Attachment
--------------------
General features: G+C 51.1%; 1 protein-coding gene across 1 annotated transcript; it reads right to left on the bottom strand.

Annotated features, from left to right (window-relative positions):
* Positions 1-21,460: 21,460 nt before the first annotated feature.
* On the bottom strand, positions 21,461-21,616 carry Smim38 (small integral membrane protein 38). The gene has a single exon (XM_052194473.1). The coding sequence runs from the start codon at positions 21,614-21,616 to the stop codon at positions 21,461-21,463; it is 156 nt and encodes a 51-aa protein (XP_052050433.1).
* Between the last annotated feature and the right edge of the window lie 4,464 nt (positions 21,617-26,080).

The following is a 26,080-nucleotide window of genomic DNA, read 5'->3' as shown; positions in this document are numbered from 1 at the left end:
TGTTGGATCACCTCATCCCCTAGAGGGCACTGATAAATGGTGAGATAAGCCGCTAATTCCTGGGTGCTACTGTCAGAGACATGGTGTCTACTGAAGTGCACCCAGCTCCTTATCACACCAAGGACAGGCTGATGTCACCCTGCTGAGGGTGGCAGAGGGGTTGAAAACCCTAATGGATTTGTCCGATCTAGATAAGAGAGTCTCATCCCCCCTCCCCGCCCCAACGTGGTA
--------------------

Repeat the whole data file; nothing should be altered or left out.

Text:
General features: G+C 51.1%; 1 protein-coding gene across 1 annotated transcript; it reads right to left on the bottom strand.

Annotated features, from left to right (window-relative positions):
* Positions 1-21,460: 21,460 nt before the first annotated feature.
* On the bottom strand, positions 21,461-21,616 carry Smim38 (small integral membrane protein 38). The gene has a single exon (XM_052194473.1). The coding sequence runs from the start codon at positions 21,614-21,616 to the stop codon at positions 21,461-21,463; it is 156 nt and encodes a 51-aa protein (XP_052050433.1).
* Between the last annotated feature and the right edge of the window lie 4,464 nt (positions 21,617-26,080).

The following is a 26,080-nucleotide window of genomic DNA, read 5'->3' as shown; positions in this document are numbered from 1 at the left end:
TGTTGGATCACCTCATCCCCTAGAGGGCACTGATAAATGGTGAGATAAGCCGCTAATTCCTGGGTGCTACTGTCAGAGACATGGTGTCTACTGAAGTGCACCCAGCTCCTTATCACACCAAGGACAGGCTGATGTCACCCTGCTGAGGGTGGCAGAGGGGTTGAAAACCCTAATGGATTTGTCCGATCTAGATAAGAGAGTCTCATCCCCCCTCCCCGCCCCAACGTGGTA